Once all those pieces are in place, you’re ready for the elements that people typically consider general marketing. It’s important to take care of clients and maintain warm connections, says Franceschi, because your treatment of people will have a ripple effect.

“I can’t tell you how many experiences I’ve had working with creatives who overdeliver to their prospective clients and under-deliver to their current clients,” she says. Instead, the priority should be the connections you already have because they will have the most profound impact on your business. Once you’ve taken care of your biggest fans, then it’s time to go out and find new leads. The bonus is that you’ll have plenty of real-world testimonials to back up the claims you make in your marketing.


The secret ingredient in this three-part plan is commitment. The world of marketing is full of people teaching strategies to land quick wins. Entrepreneurs have been fed a fantasy that they’re just one viral social media post away from riches. They try a few social posts or host a webinar or run a few ads and they get frustrated when there isn’t a big reaction. And then they stop.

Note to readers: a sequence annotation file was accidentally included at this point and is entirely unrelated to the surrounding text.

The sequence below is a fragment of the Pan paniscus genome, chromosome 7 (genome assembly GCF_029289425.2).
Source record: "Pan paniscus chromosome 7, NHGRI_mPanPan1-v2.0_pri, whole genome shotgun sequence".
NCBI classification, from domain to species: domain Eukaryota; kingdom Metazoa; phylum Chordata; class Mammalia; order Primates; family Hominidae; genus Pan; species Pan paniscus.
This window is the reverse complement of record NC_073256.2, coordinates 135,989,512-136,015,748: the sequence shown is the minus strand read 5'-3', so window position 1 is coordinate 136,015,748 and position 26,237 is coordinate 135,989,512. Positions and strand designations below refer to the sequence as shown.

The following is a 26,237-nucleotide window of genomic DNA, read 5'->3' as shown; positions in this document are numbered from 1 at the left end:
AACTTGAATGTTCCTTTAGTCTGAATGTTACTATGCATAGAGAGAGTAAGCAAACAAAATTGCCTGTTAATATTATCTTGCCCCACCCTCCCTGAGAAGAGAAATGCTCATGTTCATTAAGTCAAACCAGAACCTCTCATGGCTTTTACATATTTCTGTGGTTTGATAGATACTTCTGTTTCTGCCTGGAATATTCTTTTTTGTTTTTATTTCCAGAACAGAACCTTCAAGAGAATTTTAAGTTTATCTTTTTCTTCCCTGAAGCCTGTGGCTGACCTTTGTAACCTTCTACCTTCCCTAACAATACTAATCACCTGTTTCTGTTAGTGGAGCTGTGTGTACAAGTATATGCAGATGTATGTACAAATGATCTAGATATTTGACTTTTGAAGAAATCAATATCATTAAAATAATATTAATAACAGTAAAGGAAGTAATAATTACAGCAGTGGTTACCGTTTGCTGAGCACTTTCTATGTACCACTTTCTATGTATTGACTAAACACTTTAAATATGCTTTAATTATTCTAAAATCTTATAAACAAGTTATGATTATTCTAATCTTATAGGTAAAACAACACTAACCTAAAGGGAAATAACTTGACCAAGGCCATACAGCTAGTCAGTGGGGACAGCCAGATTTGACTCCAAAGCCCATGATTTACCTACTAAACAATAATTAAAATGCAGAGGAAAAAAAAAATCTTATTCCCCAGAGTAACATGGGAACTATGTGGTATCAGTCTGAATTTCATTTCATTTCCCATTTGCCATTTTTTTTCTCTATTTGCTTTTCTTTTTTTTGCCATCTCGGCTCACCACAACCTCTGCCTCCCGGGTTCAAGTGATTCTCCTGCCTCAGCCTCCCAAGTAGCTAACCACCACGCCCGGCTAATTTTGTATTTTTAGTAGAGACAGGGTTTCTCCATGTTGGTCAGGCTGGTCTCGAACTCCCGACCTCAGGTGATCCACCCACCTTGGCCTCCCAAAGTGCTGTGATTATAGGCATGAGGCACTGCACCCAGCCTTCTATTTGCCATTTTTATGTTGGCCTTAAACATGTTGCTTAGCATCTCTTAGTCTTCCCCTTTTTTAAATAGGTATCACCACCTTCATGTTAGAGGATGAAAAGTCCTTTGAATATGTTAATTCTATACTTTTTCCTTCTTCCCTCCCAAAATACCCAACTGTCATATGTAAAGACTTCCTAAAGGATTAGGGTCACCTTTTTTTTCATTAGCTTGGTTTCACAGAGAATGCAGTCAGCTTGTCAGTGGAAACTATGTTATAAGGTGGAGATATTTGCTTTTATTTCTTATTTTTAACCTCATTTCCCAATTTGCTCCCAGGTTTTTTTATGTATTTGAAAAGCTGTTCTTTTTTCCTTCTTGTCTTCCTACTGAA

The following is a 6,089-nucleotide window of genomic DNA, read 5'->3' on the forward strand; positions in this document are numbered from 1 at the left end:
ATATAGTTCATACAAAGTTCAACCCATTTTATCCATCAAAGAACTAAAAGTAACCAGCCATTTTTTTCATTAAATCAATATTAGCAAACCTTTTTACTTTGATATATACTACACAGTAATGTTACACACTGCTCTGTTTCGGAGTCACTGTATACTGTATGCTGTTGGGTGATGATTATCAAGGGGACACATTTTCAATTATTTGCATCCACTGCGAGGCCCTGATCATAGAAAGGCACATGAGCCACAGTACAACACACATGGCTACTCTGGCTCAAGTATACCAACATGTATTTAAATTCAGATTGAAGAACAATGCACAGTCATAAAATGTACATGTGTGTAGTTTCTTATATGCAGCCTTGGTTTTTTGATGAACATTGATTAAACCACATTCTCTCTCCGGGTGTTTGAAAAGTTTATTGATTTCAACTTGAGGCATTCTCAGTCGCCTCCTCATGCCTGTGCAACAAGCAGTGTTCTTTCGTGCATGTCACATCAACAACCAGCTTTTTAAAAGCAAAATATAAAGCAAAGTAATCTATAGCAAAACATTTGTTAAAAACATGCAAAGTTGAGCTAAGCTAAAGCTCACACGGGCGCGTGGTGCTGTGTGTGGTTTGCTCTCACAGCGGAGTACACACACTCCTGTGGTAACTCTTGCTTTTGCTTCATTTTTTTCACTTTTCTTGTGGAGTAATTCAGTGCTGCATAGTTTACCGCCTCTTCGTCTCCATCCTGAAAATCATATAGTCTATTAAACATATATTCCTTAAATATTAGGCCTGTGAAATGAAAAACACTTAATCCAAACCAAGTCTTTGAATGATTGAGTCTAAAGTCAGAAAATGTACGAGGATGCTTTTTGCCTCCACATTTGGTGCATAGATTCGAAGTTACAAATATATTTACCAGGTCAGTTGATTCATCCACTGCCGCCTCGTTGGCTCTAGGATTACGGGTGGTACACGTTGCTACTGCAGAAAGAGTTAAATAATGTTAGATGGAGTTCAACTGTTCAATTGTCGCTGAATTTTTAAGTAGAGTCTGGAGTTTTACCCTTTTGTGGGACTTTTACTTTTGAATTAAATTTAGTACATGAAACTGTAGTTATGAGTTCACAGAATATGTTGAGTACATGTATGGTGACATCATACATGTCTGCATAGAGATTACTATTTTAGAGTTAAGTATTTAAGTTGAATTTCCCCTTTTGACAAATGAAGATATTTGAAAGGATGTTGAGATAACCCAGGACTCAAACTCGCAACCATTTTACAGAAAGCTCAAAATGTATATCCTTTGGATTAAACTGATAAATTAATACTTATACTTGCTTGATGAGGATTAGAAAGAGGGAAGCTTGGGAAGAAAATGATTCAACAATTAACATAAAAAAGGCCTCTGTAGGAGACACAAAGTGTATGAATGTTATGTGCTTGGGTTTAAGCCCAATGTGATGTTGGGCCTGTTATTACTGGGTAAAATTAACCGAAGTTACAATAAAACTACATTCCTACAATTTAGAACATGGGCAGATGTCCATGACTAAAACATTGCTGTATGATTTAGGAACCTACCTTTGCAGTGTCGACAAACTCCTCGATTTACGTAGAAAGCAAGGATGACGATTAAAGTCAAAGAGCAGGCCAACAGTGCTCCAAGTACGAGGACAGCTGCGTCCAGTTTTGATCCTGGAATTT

Overnight success is exceedingly rare. Commitment and consistency are the hallmarks of success in any marketing program. “Often, you have to stick with things for six months to a year to know if a particular message or offer is going to work,” says Franceschi. “Before that, you don’t have enough data.”

For good measure, Franceschi shares another food metaphor. This time, it’s popping popcorn. If you’ve ever popped popcorn on the stove, you know it’s more tedious than throwing a bag of instant popcorn in the microwave. And it’s also tastier if you do it right. You have to get the oil, pan, and popcorn ready then put the popcorn over the heat. Nothing happens for a while. If you’re particularly hungry, it may seem like nothing is ever going to happen. But suddenly, one pop. And another. And another. And then the corn is popping up everywhere and the kernels are overflowing the pan.

“I think that’s the best metaphor I’ve found for what it means to hang in there in business,” says Franceschi. “You can do everything right and be patient, and it seems for a while like nothing is happening. And then, like a popcorn kernel popping, something good happens. And then it happens again. And again. But if you don’t stick with it, you’re never going to see the bowl overflowing. At the end of the day, it’s all about making smart choices around how you embrace your story, how you shape your business, and how you translate your value. And once you’ve made those choices, commit to them.” 

Jeff Kent is the editor-at-large.